I have a very strong belief in open, free markets, and in Adam Smith's Invisible Hand, not out of ideology but out of pragmatism. I agree with this view from the the Wikipedia entry: "Many economists claim that the theory of the Invisible Hand states that if each consumer is allowed to choose freely what to buy and each producer is allowed to choose freely what to sell, the market will settle on a product distribution and prices that are beneficial to the entire community. The reason for this is that the benefit of competition will overcome the detriment of greed."
We have seen what happens when greed becomes extreme, such as with the illegal actions of executives at companies like Enron and WorldCom. That is clearly intolerable, which is why we need governments and regulatory bodies to temper our basest impulses. Not for nothing is greed one of the seven cardinal sins.
As in so many complex, real-world situations, there is no right or wrong answer. Long-term strategies and investments are necessary to develop businesses, products, services and perhaps most important, jobs. But after a few decades, all businesses and industries become mature, tired and stagnant. To revitalize the economy and foster innovation, you need to enable what Austrian economist Joseph Schumpeter called creative destruction, essentially the market process of transforming the economy by replacing declining businesses and industries with fast-growing new ones. Financial investors, motivated by accumulating and growing wealth, play a major role in creative destruction by redistributing their capital. In the process, they help to create brand new businesses and industries and put pressure on mature ones to innovate.
You need both kinds of forces operating in the proper balance. If there isn't enough creative destruction at work, innovation suffers, and the economy will eventually stagnate. If the market forces focusing on wealth creation for its own sake - i.e. greed - are dominant, as seems to be the case at present, short-term pressures will make it difficult for people trying to manage and grow their businesses and create jobs to make the necessary long-term investments.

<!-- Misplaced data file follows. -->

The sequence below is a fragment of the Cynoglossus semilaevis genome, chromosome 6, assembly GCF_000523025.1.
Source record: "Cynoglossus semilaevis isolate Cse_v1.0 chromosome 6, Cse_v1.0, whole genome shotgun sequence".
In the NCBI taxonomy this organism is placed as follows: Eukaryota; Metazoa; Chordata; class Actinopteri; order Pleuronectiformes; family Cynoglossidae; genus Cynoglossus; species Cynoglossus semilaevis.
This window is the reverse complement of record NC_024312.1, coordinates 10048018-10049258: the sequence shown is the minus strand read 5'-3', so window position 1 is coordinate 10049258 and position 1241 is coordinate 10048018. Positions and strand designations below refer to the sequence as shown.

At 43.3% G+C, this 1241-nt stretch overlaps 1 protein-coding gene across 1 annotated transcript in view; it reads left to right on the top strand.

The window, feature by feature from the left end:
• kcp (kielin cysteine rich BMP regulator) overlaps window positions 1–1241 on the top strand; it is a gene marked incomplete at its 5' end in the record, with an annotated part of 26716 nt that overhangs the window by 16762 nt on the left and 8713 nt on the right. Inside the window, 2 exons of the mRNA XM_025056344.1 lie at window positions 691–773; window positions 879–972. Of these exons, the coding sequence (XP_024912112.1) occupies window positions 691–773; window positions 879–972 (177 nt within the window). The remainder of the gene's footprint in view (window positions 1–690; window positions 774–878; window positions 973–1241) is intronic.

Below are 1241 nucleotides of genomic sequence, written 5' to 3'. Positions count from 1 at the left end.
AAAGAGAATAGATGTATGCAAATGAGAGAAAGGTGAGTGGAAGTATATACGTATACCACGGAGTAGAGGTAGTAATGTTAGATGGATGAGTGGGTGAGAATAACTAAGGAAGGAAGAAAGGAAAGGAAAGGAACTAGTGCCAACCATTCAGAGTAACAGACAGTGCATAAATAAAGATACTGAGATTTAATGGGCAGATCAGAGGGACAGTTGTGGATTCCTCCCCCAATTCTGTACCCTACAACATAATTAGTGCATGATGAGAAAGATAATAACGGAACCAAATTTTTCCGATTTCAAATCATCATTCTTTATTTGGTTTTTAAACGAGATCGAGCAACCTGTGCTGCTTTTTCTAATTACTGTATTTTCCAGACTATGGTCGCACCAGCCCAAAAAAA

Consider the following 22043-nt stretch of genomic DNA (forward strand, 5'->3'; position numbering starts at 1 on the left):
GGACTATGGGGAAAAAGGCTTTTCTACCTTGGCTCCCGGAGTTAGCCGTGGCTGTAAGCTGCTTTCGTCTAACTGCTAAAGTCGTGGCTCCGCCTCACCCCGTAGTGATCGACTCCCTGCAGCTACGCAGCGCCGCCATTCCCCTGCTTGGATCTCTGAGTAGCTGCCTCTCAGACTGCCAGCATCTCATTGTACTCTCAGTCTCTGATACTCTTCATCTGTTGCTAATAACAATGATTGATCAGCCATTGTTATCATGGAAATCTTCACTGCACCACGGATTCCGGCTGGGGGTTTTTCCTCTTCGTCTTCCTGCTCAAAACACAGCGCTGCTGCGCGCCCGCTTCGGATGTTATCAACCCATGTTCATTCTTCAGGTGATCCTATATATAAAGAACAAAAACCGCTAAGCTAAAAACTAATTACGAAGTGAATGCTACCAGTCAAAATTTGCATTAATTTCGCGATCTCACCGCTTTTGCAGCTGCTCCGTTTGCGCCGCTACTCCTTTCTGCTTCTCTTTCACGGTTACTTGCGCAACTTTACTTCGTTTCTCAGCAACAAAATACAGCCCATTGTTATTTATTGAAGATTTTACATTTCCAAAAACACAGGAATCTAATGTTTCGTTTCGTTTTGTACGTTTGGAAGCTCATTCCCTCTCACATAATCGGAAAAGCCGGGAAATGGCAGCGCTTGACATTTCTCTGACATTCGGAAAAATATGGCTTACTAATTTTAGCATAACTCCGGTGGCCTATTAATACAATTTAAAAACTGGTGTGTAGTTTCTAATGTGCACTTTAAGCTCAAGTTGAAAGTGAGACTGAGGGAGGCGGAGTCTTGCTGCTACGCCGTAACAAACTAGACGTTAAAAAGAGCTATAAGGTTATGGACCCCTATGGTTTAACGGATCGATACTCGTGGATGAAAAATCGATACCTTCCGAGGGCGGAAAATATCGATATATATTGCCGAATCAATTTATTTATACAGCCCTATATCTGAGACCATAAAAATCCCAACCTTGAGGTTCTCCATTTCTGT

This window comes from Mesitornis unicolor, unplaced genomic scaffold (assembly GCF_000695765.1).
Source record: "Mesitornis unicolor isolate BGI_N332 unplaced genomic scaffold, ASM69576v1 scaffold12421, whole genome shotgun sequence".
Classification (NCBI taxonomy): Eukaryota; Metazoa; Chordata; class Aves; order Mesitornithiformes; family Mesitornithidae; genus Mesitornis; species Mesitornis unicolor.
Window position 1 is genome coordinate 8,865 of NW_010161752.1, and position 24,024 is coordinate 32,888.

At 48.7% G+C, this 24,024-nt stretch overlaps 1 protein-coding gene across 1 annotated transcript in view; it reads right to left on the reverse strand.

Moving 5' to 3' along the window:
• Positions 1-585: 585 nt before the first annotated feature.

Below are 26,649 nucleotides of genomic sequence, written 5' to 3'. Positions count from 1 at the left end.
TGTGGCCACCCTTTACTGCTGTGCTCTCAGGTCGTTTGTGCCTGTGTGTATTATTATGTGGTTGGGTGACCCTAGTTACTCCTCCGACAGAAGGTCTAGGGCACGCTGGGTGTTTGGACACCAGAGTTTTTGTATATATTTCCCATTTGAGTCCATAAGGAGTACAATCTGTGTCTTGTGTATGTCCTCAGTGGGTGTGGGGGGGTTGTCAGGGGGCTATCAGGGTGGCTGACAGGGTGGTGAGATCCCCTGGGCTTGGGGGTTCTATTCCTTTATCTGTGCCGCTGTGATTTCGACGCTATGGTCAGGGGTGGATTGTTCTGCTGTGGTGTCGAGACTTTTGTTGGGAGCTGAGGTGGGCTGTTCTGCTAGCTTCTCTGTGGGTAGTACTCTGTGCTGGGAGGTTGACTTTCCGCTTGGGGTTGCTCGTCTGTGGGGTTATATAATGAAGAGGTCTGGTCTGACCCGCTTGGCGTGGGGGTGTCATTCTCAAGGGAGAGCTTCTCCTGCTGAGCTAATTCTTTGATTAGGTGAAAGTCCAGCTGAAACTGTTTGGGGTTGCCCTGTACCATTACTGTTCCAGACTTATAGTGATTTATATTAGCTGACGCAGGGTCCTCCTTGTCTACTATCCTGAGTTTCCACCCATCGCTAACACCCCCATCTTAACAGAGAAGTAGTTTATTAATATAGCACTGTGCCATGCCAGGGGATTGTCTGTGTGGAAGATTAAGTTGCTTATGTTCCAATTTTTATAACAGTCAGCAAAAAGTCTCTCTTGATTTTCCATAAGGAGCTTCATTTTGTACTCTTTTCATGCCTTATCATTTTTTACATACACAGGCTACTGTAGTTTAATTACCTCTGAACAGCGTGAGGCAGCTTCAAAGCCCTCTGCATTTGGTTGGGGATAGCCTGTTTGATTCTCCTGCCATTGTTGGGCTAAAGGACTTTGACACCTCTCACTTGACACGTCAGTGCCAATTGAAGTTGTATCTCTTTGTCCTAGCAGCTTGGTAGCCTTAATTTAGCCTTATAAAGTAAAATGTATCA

What is a business to do? First of all, it needs to seriously listen to all available inputs, including the comments of its critics. While we do not like to be told that our expenses are bloated, our processes inefficient or our products uncompetitive, sometimes the critics are right. But ultimately the business needs to get down to basics, guide its actions by a strong set of values, and have faith that such actions will yield positive results. We are not talking platitudes, but well grounded values that history has shown are the hallmarks of a successful business. Every company needs to pick the set of values that best fit its brand and industry, and make them an integral part of its culture.
At IBM, we have done both -- listened to our critics (our harshest critics -- IBMers themselves) and built their perspectives into three key values: Dedication to every client's success; Innovation that matters - for our company and for the world; and Trust and personal responsibility in all relationships. In a Harvard Business Review interview conducted a couple of years ago, IBM Chairman and CEO Sam Palmisano described the breakthrough process by which we collectively created and shaped IBM’s values. We emphasize to our employees, over and over, that these values should guide all our actions and decisions, and underpin all our relationships, including those with investors and analysts. I am convinced that we - and every business that focuses on clients, innovation and integrity - will do well in the long run.